European stocks are set to open higher on Friday with the FTSE 100 seen gaining 11 points ahead of the release of the US monthly unemployment report.
There was some divergence between UK stock indices on Thursday with the FTSE 250 ending the day over half a percent higher whilst the FTSE 100 lost 0.5%. The divergence came about as a result of a surprise return to expansion for the UK manufacturing industry in August. Investors pulled funds out of multinationals exposed to a stronger pound and reallocated them into domestically focused firms that benefit from a resilient UK economy.
There is increasing evidence the British pound has bottomed, at least until Theresa May triggers article 50. Sterling surged on Thursday after the stronger data. GBP/USD leaped back above 1.33, having been below 1.31 on Tuesday. EUR/GBP has dropped back through 0.84, its lowest since the Bank of England cut interest rates on August 4. Taken as a whole, the economic data post-Brexit has held up well and the knee-jerk drop in confidence shown through survey data, including the PMIs, is now seemingly coming back to pre-referendum levels.
Manufacturing is only 10% of the British economy and has a strong export-bent which makes it particularly benefit from a devalued British pound. The UK services PMI on Monday is the big one. Brexit doom-mongers can't attribute the surge in the manufacturing PMI purely to the drop in Sterling if services see a big rebound too. A rebound in both services and manufacturing would suggest the UK economy has been resilient to any ‘uncertainty’ surrounding the EU vote. It would also make another near-term cut in UK interest rates unlikely. If anything the Bank of England should reverse its decision and hike rates back to 0.5%.
With the slump in homebuilder shares in the wake of the Brexit vote pushing Berkeley Homes out of the FTSE 100 this week, UK construction PMI will be an important indicator for the sector and for the UK economy at large. Expectations are for a pickup to 46.1 in August from 45.9 in July.
US stocks finished narrowly lower on Thursday with volatility still compressed ahead of today’s non-farm payrolls report and the long Labour Day holiday weekend. Oil was the main difference-maker as prices slumped over 3% dragging the energy sector lower.
US manufacturing unexpectedly slumped back into recession. Notably, rather than rallying on the weak US manufacturing data because it reduces the chance of a Fed rate rise, stocks fell alongside the US dollar. Investors took the weak data as a sign that the US economy is too fragile to withstand the rate hike signalled by Fed policymakers at Jackson Hole.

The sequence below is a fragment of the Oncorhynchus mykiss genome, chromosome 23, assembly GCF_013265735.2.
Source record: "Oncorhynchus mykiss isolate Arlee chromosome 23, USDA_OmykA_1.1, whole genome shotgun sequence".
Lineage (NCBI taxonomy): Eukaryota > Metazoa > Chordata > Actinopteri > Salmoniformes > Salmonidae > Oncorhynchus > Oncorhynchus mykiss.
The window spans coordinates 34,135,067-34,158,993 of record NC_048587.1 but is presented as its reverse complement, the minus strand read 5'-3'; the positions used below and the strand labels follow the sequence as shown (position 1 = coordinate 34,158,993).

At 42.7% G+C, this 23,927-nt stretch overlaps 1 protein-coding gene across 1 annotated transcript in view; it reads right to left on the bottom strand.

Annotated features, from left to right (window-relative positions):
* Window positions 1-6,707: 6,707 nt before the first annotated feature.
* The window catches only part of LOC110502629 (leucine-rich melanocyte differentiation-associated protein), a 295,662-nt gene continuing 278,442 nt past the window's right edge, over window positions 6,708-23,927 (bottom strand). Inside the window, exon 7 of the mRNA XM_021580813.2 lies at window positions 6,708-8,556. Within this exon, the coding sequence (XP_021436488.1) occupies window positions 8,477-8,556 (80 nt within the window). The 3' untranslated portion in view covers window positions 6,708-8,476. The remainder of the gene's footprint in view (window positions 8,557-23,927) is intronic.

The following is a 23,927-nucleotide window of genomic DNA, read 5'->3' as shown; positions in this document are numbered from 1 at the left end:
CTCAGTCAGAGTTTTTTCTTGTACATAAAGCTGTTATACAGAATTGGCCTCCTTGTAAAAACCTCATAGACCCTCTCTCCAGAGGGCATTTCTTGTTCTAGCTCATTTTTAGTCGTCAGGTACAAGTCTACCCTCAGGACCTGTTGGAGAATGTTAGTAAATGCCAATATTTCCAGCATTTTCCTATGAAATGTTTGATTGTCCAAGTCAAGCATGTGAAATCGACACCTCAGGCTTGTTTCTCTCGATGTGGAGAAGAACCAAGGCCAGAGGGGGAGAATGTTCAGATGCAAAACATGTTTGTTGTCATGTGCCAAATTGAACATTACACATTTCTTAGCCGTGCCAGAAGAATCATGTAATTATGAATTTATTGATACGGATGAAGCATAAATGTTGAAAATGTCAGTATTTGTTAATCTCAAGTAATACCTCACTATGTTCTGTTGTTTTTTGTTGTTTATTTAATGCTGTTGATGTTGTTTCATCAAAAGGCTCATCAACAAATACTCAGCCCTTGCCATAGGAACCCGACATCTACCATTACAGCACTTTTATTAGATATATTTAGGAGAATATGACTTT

Some attention has been drawn to Fed Chair Janet Yellen’s wording at Jackson Hole that a rate hike depends on whether data “continues to confirm” the Fed’s outlook. Consensus forecasts for today’s unemployment report is 180k but it may just take 150k to step over what could be a lowered bar for the Fed to hike in September.
EURUSD – The euro gained for a second day on Thursday after finding support at the August 12 swing low and 200 DMA at 1.1130. Potential resistance from 1.12 then 1.1245
GBPUSD – Sterling has rallied from the 1.3060 pivot and taken out the August 26 swing high. The new high confirms the uptrend. Possible resistance at 1.3370 with support at 1.32
EURGBP – The euro Sterling pair has continued its break below rising trendline connecting the July 14 and August 24 lows. Potential support near 0.8340 with resistance at 0.8485.
USDJPY – Dollar yen has pulled back from 104 after a strong rally over the past week with a potential bearish evening star candle pattern. Support could come in at 101.85 with 104 now resistance.
Equity market calls
FTSE100: to open 11 points higher at 6,756
DAX: to open 18 points higher at 10,552
CAC40: to open 8 points higher at 4,447
CMC Markets is an execution only provider. The material (whether or not it states any opinions) is for general information purposes only, and does not take into account your personal circumstances or objectives. Nothing in this material is (or should be considered to be) financial, investment or other advice on which reliance should be placed. No opinion given in the material constitutes a recommendation by CMC Markets or the author that any particular investment, security, transaction or investment strategy is suitable for any specific person.